It looks like the outlet got wet and now it won’t turn on.

A Ground Fault Circuit Interrupter (GFCI) is an electrical safety device designed to protect people from electric shock and prevent electrical fires. The primary function of a GFCI is to quickly interrupt the flow of electricity when it detects a ground fault or leakage of current to the ground.

Here’s how a GFCI works:

  1. Current Monitoring: A GFCI constantly monitors the flow of electrical current between the hot (live) wire and the neutral wire in a circuit. In a properly functioning circuit, the amount of current flowing out on the hot wire should be equal to the amount of current returning on the neutral wire.
  2. Detecting Ground Faults: If there is a ground fault, such as a leakage of current to the ground due to a damaged appliance, faulty wiring, or a person coming into contact with live wires, the GFCI detects an imbalance in the current flow. Even a small imbalance, such as a few milliamperes, can trigger the GFCI.
  3. Interrupting Power: Once a ground fault is detected, the GFCI reacts quickly by tripping a built-in circuit breaker. This action interrupts the flow of electricity, cutting off power to the protected circuit within milliseconds. By doing so, the GFCI prevents electric shocks and reduces the risk of electrical fires.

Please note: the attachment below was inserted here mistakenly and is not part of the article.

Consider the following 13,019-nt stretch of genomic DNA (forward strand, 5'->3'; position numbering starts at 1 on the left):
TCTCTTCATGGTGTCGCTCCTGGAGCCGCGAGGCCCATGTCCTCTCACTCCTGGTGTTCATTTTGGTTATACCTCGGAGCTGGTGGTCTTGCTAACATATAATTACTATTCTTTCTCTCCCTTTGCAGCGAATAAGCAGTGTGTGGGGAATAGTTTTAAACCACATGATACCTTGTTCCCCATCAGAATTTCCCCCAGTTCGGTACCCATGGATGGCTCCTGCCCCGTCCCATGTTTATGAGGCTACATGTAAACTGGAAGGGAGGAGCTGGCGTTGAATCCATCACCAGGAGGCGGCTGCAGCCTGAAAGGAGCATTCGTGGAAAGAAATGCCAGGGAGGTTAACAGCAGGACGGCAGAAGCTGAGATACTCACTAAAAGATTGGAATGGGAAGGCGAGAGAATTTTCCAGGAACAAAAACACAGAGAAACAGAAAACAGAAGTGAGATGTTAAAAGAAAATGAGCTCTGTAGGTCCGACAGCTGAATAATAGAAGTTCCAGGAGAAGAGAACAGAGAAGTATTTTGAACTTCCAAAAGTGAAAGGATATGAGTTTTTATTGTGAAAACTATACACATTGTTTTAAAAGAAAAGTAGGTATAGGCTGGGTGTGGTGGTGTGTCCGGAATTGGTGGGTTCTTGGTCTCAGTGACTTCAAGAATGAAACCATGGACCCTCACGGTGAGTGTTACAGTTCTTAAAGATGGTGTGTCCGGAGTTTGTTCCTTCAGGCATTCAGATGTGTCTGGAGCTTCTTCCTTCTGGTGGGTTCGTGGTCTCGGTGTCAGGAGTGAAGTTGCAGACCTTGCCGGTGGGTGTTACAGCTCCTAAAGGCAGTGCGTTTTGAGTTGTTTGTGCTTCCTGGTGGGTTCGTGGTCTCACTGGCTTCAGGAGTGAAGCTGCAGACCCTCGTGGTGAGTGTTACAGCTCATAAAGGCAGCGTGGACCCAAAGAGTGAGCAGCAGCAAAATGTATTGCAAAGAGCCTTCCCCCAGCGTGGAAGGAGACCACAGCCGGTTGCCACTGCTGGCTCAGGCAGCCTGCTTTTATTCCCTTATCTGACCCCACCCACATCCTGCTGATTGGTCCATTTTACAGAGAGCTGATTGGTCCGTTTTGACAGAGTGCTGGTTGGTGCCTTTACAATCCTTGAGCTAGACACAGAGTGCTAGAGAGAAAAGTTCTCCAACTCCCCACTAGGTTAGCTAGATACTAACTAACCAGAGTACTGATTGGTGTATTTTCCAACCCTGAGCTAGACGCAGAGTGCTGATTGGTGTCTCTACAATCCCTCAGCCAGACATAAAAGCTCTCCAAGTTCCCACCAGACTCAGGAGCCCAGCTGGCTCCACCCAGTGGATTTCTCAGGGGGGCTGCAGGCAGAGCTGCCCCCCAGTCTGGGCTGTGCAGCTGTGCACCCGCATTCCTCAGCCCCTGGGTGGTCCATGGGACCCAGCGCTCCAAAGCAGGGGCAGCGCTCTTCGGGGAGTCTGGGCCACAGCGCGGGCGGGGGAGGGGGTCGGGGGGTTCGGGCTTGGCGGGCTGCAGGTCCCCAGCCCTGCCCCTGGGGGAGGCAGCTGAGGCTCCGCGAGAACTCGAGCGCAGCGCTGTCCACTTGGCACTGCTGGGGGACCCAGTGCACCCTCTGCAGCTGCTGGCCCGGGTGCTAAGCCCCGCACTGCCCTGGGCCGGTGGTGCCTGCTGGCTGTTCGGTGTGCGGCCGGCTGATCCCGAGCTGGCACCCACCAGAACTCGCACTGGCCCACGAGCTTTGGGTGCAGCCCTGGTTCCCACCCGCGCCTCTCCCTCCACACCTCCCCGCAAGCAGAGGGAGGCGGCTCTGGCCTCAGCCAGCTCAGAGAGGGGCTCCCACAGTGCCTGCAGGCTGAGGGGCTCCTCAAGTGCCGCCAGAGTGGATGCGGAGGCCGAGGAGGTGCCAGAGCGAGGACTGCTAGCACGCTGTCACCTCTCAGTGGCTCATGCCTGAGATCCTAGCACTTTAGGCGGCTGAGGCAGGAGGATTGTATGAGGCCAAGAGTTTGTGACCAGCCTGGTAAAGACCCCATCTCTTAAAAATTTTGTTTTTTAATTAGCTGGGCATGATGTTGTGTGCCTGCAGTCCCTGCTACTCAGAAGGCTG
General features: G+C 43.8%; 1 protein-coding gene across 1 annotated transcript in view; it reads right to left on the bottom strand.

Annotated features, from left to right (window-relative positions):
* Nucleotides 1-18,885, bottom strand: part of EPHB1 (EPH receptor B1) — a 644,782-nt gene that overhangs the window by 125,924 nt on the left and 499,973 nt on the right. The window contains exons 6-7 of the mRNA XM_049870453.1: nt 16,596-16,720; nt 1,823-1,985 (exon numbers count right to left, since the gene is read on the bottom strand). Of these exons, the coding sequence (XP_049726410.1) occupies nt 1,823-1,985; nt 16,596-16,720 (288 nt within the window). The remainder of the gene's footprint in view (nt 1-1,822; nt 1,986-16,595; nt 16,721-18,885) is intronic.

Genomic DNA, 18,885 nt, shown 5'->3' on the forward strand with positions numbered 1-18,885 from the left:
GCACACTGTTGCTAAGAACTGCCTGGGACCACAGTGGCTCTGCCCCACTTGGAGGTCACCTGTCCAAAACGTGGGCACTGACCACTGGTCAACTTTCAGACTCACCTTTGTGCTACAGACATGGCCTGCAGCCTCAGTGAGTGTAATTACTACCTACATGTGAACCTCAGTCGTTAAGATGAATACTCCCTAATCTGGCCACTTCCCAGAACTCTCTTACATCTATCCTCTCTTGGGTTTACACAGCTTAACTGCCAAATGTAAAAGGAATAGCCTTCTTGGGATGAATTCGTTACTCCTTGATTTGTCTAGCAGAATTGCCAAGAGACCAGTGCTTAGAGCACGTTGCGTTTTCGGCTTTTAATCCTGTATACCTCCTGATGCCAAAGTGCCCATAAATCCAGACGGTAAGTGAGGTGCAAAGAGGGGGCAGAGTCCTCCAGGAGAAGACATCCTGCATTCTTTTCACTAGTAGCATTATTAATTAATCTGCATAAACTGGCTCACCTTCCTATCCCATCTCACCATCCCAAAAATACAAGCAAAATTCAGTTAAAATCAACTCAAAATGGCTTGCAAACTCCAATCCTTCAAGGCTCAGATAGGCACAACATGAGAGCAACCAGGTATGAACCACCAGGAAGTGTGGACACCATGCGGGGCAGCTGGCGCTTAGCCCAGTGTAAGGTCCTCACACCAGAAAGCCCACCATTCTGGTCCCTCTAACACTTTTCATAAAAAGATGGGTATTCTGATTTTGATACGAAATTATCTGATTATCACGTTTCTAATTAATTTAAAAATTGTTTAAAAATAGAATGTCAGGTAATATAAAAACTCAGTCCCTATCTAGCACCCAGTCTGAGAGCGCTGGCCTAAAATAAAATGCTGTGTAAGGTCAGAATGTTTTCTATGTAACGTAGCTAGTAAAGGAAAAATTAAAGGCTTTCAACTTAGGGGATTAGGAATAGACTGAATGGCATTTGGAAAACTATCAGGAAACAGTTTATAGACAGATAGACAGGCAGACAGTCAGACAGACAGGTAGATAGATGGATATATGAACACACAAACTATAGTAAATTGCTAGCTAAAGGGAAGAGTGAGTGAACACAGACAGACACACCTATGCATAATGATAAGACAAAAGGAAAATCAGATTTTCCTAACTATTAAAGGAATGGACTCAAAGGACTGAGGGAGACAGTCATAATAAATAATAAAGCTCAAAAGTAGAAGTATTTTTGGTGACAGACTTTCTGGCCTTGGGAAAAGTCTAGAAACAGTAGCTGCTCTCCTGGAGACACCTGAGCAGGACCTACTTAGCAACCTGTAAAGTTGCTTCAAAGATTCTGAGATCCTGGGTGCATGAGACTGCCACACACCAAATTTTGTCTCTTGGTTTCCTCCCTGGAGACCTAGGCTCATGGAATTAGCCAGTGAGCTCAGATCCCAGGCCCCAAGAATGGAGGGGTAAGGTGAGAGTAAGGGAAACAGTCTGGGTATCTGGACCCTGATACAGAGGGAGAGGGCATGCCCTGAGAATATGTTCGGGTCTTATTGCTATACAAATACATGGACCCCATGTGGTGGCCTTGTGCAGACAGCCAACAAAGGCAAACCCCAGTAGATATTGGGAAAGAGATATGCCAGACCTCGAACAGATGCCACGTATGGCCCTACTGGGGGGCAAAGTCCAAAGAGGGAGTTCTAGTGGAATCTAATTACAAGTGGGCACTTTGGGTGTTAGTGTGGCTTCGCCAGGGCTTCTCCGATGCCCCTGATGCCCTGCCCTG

GFCIs are commonly used in areas where water and electricity are in close proximity, such as kitchens, bathrooms, outdoor outlets, and garages. The presence of water increases the likelihood of ground faults, making GFCIs crucial for enhancing electrical safety.

Key features of GFCIs include:

  • Test Button: GFCIs typically have a “Test” button that allows users to manually test the device. Pressing the Test button simulates a ground fault and should cause the GFCI to trip. After testing, users can reset the GFCI by pressing the “Reset” button.
  • Reset Button: The “Reset” button is used to restore power after a GFCI has tripped due to a ground fault. If a GFCI trips, it’s important to investigate and address the underlying cause before resetting it.
  • Installation Locations: GFCIs can be installed in electrical outlets or as part of circuit breakers in the electrical panel. Code requirements may specify where GFCIs should be installed to meet safety standards.

Overall, GFCIs play a crucial role in preventing electric shocks and protecting against electrical hazards in residential, commercial, and industrial settings. They are an essential component of electrical safety systems.